Per Aspera Ad Astra: An Enduring Motto
How many families can claim their own official motto? Per aspera ad astra (Latin for "from adversity to the stars"), the official motto of Stevens Institute of Technology, was originally the motto of the Stevens family before later being adopted by the university the family founded.
The university’s first president, Henry Morton, wrote a poem, “Per Aspera ad Astra,” to commemorate the 25th anniversary of the founding of Stevens, reciting it at the Anniversary Banquet on Feb. 18, 1897, at the Hotel Waldorf in New York. According to The Stevens Life magazine, Morton opened with:
What are those stars by rugged pathway gained?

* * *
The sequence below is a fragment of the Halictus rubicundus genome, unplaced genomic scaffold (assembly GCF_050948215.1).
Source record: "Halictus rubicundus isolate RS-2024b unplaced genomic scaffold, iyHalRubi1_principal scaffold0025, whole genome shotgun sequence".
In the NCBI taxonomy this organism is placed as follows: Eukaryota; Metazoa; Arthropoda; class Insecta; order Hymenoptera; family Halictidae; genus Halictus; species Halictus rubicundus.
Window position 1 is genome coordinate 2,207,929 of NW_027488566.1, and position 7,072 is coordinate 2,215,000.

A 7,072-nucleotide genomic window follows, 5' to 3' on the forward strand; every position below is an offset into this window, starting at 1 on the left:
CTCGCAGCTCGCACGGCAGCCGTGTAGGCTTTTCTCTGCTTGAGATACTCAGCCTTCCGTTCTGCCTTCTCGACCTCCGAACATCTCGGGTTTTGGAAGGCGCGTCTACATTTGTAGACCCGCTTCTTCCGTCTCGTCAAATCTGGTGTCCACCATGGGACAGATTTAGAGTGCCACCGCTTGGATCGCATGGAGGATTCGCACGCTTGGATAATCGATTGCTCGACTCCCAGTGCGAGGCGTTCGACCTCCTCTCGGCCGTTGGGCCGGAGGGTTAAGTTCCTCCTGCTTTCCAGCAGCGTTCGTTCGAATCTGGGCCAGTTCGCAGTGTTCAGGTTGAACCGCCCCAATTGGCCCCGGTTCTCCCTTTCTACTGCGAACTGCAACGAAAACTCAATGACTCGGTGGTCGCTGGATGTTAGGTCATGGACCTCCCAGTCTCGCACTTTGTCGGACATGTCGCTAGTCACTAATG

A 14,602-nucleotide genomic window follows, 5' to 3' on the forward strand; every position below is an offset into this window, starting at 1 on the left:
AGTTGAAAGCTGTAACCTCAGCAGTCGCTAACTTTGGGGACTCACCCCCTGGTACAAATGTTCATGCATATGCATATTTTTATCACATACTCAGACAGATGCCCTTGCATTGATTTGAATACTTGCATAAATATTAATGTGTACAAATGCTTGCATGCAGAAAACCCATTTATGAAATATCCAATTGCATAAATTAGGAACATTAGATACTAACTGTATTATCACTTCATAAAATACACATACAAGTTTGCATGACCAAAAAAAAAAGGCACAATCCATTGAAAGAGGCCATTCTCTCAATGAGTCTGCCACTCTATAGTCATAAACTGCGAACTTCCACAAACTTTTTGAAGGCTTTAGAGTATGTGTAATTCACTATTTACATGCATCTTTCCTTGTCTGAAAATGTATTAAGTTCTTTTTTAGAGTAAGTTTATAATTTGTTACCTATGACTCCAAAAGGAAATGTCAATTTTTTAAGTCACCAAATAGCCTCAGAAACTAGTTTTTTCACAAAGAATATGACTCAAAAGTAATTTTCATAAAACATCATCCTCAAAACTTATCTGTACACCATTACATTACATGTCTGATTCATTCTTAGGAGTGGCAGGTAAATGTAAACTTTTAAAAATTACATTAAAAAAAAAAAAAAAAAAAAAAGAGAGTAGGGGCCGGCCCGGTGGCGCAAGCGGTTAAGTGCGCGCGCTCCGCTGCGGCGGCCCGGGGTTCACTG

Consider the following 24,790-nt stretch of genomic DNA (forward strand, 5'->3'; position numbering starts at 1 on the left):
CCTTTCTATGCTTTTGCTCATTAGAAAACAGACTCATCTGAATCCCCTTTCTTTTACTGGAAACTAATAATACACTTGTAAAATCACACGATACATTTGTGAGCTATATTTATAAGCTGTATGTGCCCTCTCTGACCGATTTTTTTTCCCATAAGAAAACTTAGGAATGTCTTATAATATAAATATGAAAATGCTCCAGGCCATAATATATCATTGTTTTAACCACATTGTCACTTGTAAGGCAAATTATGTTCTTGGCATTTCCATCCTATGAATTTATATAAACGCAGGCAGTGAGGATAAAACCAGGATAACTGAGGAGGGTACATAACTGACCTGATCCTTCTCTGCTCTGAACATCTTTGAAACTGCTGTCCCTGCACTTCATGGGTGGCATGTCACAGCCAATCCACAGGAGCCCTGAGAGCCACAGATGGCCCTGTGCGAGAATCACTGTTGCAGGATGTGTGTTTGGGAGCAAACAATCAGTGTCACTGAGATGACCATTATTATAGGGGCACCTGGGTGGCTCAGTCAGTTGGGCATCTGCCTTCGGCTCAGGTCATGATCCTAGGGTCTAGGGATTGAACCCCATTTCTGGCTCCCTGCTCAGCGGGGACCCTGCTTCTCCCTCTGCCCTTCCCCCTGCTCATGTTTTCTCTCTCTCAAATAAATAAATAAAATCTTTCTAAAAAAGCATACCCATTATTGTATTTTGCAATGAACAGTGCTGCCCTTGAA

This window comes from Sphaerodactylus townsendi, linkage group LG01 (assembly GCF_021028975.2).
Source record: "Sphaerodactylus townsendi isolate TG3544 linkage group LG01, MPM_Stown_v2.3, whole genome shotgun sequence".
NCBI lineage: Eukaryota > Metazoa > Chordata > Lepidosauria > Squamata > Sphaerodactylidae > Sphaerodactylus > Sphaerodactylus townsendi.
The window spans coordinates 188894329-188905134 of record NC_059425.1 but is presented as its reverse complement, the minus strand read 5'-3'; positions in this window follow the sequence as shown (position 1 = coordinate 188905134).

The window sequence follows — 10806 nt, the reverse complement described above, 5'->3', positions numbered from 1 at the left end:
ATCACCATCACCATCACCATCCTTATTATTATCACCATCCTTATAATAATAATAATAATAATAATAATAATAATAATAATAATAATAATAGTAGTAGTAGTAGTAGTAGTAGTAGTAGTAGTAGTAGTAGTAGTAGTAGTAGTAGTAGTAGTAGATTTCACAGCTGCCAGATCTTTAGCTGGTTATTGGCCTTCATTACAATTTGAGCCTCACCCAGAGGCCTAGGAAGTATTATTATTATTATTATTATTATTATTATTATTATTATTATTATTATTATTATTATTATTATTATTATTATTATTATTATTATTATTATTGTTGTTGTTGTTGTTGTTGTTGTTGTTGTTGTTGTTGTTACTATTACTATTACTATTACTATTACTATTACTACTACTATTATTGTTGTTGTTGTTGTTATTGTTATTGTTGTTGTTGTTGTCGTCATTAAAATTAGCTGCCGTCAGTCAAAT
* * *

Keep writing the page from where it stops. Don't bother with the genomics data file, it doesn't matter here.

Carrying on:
And what the road by which they are attained?
Those stars are the rewards, the crowns, the goals
The final dwellings of heroic souls.
For generations of Stevens students, alumni, faculty and staff ever since, this motto has beautifully captured the rigors of a Stevens education, as well as the knowledge and enlightenment that education ultimately brings. The motto not only survived but thrived, appearing on the Stevens seal on the Ninth Street gate that greets visitors to campus; serving as a sign-off for Stevens President Nariman Farvardin’s regular correspondences with the Stevens community; and turning up on regular correspondences among fellow alumni.
Stellar imagery can also be found all around campus, from Mary Callery’s “Moon and Stars” sculpture hanging at the entry of the S.C. Williams Library to the star that appears in the logo specially created for Stevens’ 150th anniversary.